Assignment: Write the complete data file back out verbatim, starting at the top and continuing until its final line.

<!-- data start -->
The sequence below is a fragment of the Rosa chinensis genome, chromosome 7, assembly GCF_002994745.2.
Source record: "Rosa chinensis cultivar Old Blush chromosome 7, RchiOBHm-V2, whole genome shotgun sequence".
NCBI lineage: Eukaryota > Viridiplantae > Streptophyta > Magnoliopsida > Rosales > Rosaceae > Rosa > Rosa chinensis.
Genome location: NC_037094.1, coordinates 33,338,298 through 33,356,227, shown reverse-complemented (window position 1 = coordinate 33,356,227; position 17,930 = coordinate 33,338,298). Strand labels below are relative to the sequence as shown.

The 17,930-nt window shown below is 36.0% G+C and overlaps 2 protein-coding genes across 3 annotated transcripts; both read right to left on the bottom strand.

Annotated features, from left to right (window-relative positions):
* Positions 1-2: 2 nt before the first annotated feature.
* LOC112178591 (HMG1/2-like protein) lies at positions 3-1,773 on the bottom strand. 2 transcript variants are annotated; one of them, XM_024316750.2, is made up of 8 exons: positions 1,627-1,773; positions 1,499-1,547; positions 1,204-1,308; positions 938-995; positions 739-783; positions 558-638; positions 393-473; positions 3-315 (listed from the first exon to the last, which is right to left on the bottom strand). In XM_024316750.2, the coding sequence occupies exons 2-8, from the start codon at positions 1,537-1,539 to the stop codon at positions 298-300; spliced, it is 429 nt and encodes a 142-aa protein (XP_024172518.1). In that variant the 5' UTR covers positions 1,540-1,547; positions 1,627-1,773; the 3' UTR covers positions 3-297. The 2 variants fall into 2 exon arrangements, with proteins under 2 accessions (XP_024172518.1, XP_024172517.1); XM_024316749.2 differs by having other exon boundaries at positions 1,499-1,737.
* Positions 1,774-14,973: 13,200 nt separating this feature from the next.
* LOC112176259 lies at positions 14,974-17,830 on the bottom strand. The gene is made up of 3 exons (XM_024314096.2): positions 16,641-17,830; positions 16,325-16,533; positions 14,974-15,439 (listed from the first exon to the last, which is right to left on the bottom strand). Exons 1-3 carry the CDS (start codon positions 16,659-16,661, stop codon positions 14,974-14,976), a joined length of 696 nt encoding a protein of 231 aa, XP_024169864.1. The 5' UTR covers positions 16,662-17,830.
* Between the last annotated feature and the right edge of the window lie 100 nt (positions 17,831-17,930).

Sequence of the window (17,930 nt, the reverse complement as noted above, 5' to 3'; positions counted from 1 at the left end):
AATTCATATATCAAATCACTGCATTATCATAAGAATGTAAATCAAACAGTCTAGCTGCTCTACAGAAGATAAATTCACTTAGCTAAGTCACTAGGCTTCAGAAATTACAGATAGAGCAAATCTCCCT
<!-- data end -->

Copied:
The sequence below is a fragment of the Rosa chinensis genome, chromosome 7, assembly GCF_002994745.2.
Source record: "Rosa chinensis cultivar Old Blush chromosome 7, RchiOBHm-V2, whole genome shotgun sequence".
NCBI lineage: Eukaryota > Viridiplantae > Streptophyta > Magnoliopsida > Rosales > Rosaceae > Rosa > Rosa chinensis.
Genome location: NC_037094.1, coordinates 33,338,298 through 33,356,227, shown reverse-complemented (window position 1 = coordinate 33,356,227; position 17,930 = coordinate 33,338,298). Strand labels below are relative to the sequence as shown.

The 17,930-nt window shown below is 36.0% G+C and overlaps 2 protein-coding genes across 3 annotated transcripts; both read right to left on the bottom strand.

Annotated features, from left to right (window-relative positions):
* Positions 1-2: 2 nt before the first annotated feature.
* LOC112178591 (HMG1/2-like protein) lies at positions 3-1,773 on the bottom strand. 2 transcript variants are annotated; one of them, XM_024316750.2, is made up of 8 exons: positions 1,627-1,773; positions 1,499-1,547; positions 1,204-1,308; positions 938-995; positions 739-783; positions 558-638; positions 393-473; positions 3-315 (listed from the first exon to the last, which is right to left on the bottom strand). In XM_024316750.2, the coding sequence occupies exons 2-8, from the start codon at positions 1,537-1,539 to the stop codon at positions 298-300; spliced, it is 429 nt and encodes a 142-aa protein (XP_024172518.1). In that variant the 5' UTR covers positions 1,540-1,547; positions 1,627-1,773; the 3' UTR covers positions 3-297. The 2 variants fall into 2 exon arrangements, with proteins under 2 accessions (XP_024172518.1, XP_024172517.1); XM_024316749.2 differs by having other exon boundaries at positions 1,499-1,737.
* Positions 1,774-14,973: 13,200 nt separating this feature from the next.
* LOC112176259 lies at positions 14,974-17,830 on the bottom strand. The gene is made up of 3 exons (XM_024314096.2): positions 16,641-17,830; positions 16,325-16,533; positions 14,974-15,439 (listed from the first exon to the last, which is right to left on the bottom strand). Exons 1-3 carry the CDS (start codon positions 16,659-16,661, stop codon positions 14,974-14,976), a joined length of 696 nt encoding a protein of 231 aa, XP_024169864.1. The 5' UTR covers positions 16,662-17,830.
* Between the last annotated feature and the right edge of the window lie 100 nt (positions 17,831-17,930).

Sequence of the window (17,930 nt, the reverse complement as noted above, 5' to 3'; positions counted from 1 at the left end):
AATTCATATATCAAATCACTGCATTATCATAAGAATGTAAATCAAACAGTCTAGCTGCTCTACAGAAGATAAATTCACTTAGCTAAGTCACTAGGCTTCAGAAATTACAGATAGAGCAAATCTCCCT